Nurses at the National Neuroscience Institute (NNI) and Singapore General Hospital (SGH) are leading a project to prevent stroke patients with limited mobility from developing a potentially fatal condition caused by blood clots in leg veins.

Deep Vein Thrombosis (DVT) is a blood clot that occurs within a deep vein, usually in the leg. Part of the blood clot can break free and travel up to the lungs, where it can lodge and form a pulmonary embolism (PE). DVT and PE are also known as Venous Thromboembolism (VTE).

Without any intervention, approximately 10 to 50 per cent of acute stroke patients run the risk of VTE, which can have serious consequences. "VTE can be fatal and survivors may experience a long-term condition called post-thrombotic syndrome (PTS). This can cause pain, swelling and chronic wounds in the leg that has the clot," said project lead Dr Ng Wai May, Advanced Practice Nurse and Deputy Director of Nursing, NNI.

"The good news is that VTE is mostly preventable in stroke patients if they are put on an intermittent pneumatic compression (IPC) device," she added. This improves blood circulation, helping to keep DVT at bay.

Closing the gap

Dr Ng noted that before the project started in 2018, many acute stroke patients at SGH were not prescribed the preventive treatment, even though the technique is simple, affordable, and non-invasive. The project addressed this shortfall by empowering nurses to identify stroke patients who would benefit from IPC and start the preventive treatment without having to wait for a doctor’s order.

"Nurses at SGH’s stroke unit received training to understand the dangers of VTE and the importance of the compression device. Medical Informatics also played a role in the project’s success, as prompts were included in the patient care management system to remind nurses to identify at-risk patients and to start them on the IPC device," said Dr Ng.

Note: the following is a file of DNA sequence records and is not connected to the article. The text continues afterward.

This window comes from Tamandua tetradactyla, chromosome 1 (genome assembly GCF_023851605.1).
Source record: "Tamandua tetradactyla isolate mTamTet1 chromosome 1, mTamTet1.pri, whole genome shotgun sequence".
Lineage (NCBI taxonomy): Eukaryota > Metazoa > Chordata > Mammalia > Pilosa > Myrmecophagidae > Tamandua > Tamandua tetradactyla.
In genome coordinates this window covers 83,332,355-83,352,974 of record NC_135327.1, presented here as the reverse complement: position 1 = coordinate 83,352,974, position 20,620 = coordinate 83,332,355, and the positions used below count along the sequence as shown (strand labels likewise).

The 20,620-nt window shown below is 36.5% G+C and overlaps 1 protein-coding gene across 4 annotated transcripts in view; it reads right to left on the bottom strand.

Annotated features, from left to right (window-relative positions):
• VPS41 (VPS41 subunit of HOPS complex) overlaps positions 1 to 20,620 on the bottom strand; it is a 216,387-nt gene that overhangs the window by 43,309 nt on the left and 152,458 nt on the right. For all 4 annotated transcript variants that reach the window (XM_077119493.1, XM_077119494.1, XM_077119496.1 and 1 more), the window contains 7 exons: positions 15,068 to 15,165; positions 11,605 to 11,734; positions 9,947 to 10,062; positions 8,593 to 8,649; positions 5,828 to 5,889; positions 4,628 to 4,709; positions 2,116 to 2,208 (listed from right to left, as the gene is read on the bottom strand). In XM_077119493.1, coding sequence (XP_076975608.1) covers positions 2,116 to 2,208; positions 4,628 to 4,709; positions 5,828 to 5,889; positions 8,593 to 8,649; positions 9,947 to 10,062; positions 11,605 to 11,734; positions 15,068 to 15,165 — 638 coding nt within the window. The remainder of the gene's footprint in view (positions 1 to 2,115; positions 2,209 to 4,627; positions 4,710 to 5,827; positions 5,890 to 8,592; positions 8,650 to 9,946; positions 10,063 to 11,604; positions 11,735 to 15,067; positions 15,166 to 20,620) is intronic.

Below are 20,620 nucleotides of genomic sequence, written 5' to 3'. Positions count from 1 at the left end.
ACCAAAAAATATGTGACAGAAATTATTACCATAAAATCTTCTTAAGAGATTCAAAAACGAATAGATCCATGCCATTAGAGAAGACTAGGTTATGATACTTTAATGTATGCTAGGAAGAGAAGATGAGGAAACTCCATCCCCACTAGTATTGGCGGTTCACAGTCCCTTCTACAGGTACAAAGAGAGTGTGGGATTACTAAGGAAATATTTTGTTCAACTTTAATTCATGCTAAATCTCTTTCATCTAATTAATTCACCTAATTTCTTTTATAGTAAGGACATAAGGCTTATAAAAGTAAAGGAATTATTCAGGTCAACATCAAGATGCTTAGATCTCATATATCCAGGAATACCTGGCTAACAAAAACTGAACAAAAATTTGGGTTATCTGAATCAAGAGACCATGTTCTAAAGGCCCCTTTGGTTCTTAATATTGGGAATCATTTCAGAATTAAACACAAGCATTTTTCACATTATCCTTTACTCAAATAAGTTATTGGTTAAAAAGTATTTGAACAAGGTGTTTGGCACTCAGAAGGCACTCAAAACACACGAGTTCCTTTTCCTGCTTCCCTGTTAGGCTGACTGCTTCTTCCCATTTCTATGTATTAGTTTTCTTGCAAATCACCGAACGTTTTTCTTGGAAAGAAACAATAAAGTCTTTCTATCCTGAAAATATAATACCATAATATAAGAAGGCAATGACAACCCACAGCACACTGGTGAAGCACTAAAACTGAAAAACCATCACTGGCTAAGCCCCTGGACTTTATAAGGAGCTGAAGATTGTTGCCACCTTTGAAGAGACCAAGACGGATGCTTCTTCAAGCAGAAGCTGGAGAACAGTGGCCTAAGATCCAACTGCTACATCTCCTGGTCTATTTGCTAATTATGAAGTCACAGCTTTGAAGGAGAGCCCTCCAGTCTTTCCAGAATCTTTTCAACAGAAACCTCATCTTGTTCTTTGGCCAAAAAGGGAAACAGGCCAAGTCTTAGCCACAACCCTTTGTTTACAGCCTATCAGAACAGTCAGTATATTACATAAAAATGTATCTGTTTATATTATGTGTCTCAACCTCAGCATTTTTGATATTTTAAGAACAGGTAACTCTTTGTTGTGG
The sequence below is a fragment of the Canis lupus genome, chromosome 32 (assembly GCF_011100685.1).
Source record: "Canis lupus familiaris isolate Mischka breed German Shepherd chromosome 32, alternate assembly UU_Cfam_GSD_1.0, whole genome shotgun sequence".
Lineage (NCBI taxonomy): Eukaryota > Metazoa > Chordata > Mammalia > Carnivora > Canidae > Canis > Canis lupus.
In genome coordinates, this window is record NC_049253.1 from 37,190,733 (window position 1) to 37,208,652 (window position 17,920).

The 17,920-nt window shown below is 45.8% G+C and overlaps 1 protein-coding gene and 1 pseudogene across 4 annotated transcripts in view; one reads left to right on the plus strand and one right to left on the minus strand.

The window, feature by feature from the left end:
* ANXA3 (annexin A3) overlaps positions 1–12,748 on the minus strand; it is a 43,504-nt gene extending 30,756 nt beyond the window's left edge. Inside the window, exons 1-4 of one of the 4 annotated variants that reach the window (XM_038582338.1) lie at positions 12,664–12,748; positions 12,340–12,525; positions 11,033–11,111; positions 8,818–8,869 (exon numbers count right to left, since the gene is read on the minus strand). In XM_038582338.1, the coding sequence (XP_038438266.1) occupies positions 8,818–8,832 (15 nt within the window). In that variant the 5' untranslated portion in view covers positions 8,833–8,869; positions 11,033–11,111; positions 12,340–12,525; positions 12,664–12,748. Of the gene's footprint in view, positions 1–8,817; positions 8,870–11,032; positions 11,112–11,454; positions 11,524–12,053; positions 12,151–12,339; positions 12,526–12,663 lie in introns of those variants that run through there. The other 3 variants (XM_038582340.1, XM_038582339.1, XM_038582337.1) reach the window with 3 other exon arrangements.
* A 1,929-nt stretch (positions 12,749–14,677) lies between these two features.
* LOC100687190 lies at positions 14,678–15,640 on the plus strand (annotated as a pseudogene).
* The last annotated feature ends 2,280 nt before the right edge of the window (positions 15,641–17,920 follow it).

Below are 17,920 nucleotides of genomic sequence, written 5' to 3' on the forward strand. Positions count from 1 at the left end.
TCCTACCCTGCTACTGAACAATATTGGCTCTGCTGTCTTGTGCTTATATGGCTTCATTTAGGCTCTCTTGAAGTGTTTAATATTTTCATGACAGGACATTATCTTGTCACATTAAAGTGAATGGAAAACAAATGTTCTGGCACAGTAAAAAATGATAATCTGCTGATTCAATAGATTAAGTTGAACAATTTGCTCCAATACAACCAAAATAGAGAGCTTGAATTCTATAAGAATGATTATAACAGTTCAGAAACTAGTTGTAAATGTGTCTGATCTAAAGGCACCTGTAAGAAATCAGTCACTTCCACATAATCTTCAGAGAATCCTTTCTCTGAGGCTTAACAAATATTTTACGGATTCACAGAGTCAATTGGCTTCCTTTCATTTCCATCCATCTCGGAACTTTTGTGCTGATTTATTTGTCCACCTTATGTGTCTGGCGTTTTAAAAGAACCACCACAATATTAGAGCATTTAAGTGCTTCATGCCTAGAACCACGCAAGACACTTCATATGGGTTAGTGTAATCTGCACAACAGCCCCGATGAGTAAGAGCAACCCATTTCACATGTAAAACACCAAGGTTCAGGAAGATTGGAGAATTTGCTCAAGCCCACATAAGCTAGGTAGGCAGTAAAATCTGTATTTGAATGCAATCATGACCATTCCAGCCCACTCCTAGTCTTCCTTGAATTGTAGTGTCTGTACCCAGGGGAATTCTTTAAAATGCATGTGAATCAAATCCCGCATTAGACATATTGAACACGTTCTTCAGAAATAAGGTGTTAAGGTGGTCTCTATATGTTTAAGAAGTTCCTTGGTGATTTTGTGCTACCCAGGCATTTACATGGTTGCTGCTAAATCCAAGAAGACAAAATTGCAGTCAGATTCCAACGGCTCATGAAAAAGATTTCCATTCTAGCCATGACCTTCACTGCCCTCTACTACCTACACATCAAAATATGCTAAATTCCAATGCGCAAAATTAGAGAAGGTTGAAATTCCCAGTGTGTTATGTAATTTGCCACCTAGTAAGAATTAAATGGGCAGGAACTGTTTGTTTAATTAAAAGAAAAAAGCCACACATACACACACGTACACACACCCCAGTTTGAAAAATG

If a stroke patient has weakness in his legs and is unable to walk, he should be put on the compression device. If patients are not suitable for the device, such as those with leg fractures, the nurses will highlight this to the doctors and other preventive measures will be considered.

Now, because of the project, 85 per cent of suitable patients at SGH’s stroke unit are placed on the IPC device, compared to just 15 per cent previously. This has resulted in a reduction in the number of stroke patients who suffer from VTE — from one to two per month before the project to one in nine months.

The team was recognised for their achievement at the Ministry of Health’s Value Driven Care Conference 2019.

The project can also be replicated at other stroke units to keep patients safe from VTE. Dr Ng has shared details of the project with several other healthcare facilities so that more patients and families can avoid the pain and grief caused by VTE.